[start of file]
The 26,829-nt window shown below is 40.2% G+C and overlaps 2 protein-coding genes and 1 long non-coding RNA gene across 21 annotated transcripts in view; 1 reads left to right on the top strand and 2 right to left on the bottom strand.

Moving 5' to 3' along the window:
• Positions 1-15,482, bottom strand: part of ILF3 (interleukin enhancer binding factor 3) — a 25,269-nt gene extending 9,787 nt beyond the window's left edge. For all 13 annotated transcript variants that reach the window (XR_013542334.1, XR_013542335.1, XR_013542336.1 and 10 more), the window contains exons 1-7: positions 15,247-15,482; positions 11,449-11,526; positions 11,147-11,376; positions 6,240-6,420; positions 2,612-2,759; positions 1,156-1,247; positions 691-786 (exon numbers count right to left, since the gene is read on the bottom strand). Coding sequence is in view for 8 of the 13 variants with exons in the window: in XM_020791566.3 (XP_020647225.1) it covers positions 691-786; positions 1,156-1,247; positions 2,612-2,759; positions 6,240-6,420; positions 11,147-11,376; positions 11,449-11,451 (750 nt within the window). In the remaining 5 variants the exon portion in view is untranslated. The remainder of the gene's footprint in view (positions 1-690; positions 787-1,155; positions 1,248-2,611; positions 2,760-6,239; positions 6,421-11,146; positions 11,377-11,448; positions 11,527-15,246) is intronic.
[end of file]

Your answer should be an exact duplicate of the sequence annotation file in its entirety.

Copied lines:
The 26,829-nt window shown below is 40.2% G+C and overlaps 2 protein-coding genes and 1 long non-coding RNA gene across 21 annotated transcripts in view; 1 reads left to right on the top strand and 2 right to left on the bottom strand.

Moving 5' to 3' along the window:
• Positions 1-15,482, bottom strand: part of ILF3 (interleukin enhancer binding factor 3) — a 25,269-nt gene extending 9,787 nt beyond the window's left edge. For all 13 annotated transcript variants that reach the window (XR_013542334.1, XR_013542335.1, XR_013542336.1 and 10 more), the window contains exons 1-7: positions 15,247-15,482; positions 11,449-11,526; positions 11,147-11,376; positions 6,240-6,420; positions 2,612-2,759; positions 1,156-1,247; positions 691-786 (exon numbers count right to left, since the gene is read on the bottom strand). Coding sequence is in view for 8 of the 13 variants with exons in the window: in XM_020791566.3 (XP_020647225.1) it covers positions 691-786; positions 1,156-1,247; positions 2,612-2,759; positions 6,240-6,420; positions 11,147-11,376; positions 11,449-11,451 (750 nt within the window). In the remaining 5 variants the exon portion in view is untranslated. The remainder of the gene's footprint in view (positions 1-690; positions 787-1,155; positions 1,248-2,611; positions 2,760-6,239; positions 6,421-11,146; positions 11,377-11,448; positions 11,527-15,246) is intronic.